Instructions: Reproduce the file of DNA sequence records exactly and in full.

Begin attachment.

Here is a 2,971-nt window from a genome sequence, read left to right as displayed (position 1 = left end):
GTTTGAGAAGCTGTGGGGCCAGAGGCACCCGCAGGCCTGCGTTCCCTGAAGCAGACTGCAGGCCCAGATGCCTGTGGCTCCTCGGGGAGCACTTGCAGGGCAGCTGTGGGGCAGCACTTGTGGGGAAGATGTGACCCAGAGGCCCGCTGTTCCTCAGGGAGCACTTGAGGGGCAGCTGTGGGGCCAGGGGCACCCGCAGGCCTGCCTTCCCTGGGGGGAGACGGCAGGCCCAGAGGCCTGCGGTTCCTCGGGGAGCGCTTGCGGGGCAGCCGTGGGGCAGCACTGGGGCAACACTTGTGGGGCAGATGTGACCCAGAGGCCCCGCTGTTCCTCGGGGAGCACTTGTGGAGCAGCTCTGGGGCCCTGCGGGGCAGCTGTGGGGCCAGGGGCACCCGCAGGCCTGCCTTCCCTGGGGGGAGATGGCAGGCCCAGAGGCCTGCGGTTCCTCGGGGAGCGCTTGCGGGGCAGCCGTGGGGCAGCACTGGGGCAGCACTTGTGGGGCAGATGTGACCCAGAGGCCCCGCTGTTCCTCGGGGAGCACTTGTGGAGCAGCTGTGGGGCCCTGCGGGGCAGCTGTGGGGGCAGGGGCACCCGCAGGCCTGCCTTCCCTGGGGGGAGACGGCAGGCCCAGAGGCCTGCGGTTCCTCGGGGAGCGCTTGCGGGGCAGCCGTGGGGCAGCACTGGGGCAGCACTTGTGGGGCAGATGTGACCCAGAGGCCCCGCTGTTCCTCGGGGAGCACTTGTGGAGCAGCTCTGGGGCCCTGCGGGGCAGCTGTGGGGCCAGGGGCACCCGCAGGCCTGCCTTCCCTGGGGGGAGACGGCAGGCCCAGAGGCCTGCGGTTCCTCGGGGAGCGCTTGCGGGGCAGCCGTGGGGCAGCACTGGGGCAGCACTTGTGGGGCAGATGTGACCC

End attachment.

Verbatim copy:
Here is a 2,971-nt window from a genome sequence, read left to right as displayed (position 1 = left end):
GTTTGAGAAGCTGTGGGGCCAGAGGCACCCGCAGGCCTGCGTTCCCTGAAGCAGACTGCAGGCCCAGATGCCTGTGGCTCCTCGGGGAGCACTTGCAGGGCAGCTGTGGGGCAGCACTTGTGGGGAAGATGTGACCCAGAGGCCCGCTGTTCCTCAGGGAGCACTTGAGGGGCAGCTGTGGGGCCAGGGGCACCCGCAGGCCTGCCTTCCCTGGGGGGAGACGGCAGGCCCAGAGGCCTGCGGTTCCTCGGGGAGCGCTTGCGGGGCAGCCGTGGGGCAGCACTGGGGCAACACTTGTGGGGCAGATGTGACCCAGAGGCCCCGCTGTTCCTCGGGGAGCACTTGTGGAGCAGCTCTGGGGCCCTGCGGGGCAGCTGTGGGGCCAGGGGCACCCGCAGGCCTGCCTTCCCTGGGGGGAGATGGCAGGCCCAGAGGCCTGCGGTTCCTCGGGGAGCGCTTGCGGGGCAGCCGTGGGGCAGCACTGGGGCAGCACTTGTGGGGCAGATGTGACCCAGAGGCCCCGCTGTTCCTCGGGGAGCACTTGTGGAGCAGCTGTGGGGCCCTGCGGGGCAGCTGTGGGGGCAGGGGCACCCGCAGGCCTGCCTTCCCTGGGGGGAGACGGCAGGCCCAGAGGCCTGCGGTTCCTCGGGGAGCGCTTGCGGGGCAGCCGTGGGGCAGCACTGGGGCAGCACTTGTGGGGCAGATGTGACCCAGAGGCCCCGCTGTTCCTCGGGGAGCACTTGTGGAGCAGCTCTGGGGCCCTGCGGGGCAGCTGTGGGGCCAGGGGCACCCGCAGGCCTGCCTTCCCTGGGGGGAGACGGCAGGCCCAGAGGCCTGCGGTTCCTCGGGGAGCGCTTGCGGGGCAGCCGTGGGGCAGCACTGGGGCAGCACTTGTGGGGCAGATGTGACCC